“The Rolling Stones: Some Girls Live in Texas” - Concert movie captures this world-famous band at the height of their musical career in 1978. It opens with a Mick Jagger interview filmed in August 2011 where he introduces the concert and offers an insight into its significance in the band’s history. Featuring many Stones classics including: “Honky Tonk Woman,” “Tumbling Dice,” “Brown Sugar,” “Jumpin Jack Flash,” “Miss You” and “Beast of Burden.” Running time: 100 minutes. Part of the Bing Cinema’s Music Legends series. Tickets available for purchase in advance or at the door. Shows at 5:30, 8 p.m. and midnight. Today, Bing Crosby Theater, 901 W. Sprague Ave. $5. (800) 325-SEAT.
Spokane International Film Festival - Continues through Sunday. This year’s festival offers films from around the globe and includes 15 narrative features, 14 documentary features and five short programs. These films represent more than 24 nations on six continents and have won dozens of awards. All films will be shown at the Magic Lantern, 25 W. Main Ave., or the Bing Crosby Theater, 901 W. Sprague Ave. Visit spokanefilmfestival.org. $170/festival pass; $8-$10/individual films; $5/student. (509) 720-7743.
“Hitchcock” - Today-Saturday. A love story about one of the most influential filmmakers of the last century, starring Anthony Hopkins as the famous director, Helen Mirren as his wife, and Scarlett Johansson as Janet Leigh. Shows at 7:30 p.m. Global Cinema Cafe series. Panida Theater, 300 N. First Ave., Sandpoint. $7/adults, $6/seniors and students. (208) 263-9191.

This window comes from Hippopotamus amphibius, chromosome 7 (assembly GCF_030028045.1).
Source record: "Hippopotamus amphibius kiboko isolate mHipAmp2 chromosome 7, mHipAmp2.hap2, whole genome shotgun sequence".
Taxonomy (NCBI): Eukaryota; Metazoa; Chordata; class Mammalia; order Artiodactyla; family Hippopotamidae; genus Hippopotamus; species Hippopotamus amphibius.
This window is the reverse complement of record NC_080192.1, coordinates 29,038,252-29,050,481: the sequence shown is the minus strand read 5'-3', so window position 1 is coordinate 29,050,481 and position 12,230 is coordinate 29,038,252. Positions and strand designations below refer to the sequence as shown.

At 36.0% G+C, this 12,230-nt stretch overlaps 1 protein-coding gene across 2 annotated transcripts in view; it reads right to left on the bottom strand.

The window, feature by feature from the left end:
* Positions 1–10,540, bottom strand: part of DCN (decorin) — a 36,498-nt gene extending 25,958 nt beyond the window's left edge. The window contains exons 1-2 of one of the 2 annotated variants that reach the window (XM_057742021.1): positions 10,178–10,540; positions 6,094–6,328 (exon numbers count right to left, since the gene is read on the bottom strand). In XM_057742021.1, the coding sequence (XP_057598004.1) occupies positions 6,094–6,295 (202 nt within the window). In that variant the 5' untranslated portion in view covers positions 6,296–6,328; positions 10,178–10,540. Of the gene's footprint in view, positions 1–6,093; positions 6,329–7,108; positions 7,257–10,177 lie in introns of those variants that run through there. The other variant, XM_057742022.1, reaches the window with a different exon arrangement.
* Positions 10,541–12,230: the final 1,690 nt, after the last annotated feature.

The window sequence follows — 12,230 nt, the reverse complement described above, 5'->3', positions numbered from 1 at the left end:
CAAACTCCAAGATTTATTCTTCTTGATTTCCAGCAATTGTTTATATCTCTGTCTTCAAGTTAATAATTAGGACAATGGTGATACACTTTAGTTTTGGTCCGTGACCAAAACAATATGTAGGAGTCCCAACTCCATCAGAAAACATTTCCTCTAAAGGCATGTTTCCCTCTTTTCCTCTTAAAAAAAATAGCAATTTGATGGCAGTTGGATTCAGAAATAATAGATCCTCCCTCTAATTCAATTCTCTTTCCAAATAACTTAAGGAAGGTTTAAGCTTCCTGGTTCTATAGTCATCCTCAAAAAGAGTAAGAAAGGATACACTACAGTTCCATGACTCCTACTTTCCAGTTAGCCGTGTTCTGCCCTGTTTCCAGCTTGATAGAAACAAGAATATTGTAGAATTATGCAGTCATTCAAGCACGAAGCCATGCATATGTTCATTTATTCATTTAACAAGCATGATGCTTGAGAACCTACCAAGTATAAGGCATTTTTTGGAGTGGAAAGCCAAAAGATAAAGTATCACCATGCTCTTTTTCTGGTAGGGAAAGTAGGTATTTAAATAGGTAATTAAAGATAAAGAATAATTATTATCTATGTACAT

SpIFF Closing Party - Find out which of this year’s films from the Spokane International Film Festival will walk away with an award. There will be food provided by the Saranac Public House, and beverages provided by Stella Artois and Arbor Crest Winery. Admission requires any 2013 ticket stub or Festival Pass. Saturday, 9 p.m., Community Building, 35 W. Main Ave.
“More Than a Month” Screening/Discussion – African-American filmmaker Shukree Hassan Tilghman discusses whether Black History Month should be ended and what the treatment of history tells us about race and power in contemporary America. Tuesday, 6 p.m., Gonzaga University, Jepson Center, Wolff Auditorium, 502 E. Boone Ave. Free. (509) 313-4105.
“Abraham Lincoln” - This 1930 film on our 16th president is remarkable in that it was the first “talkie” made by one of the greatest directors of the silent film era, D.W. Griffith. Among the screenwriters for this homage to Lincoln was Spokane native John W. Considine Jr. Snacks provided. Wednesday, 9:30 a.m., Lidgerwood Presbyterian Church, 4449 N. Nevada St. Free. (509) 487-9667.
“Brooklyn Castle” - Thursday and Feb 16. Documentary on the best junior high chess team in the U.S. Shows at 7:30 p.m. Global Cinema Cafe series. Panida Theater, 300 N. First Ave., Sandpoint. $7/adults, $6/seniors and students. (208) 263-9191.
“Jackie Robinson Story” - Starring Robinson in the title role about the black ballplayer who broke baseball’s color barrier in 1947. This film also has a Spokane connection that you’ll find hard to believe. Snacks provided. Feb. 15, 7 p.m., Lidgerwood Presbyterian Church, 4449 N. Nevada St. Free. (509) 487-9667.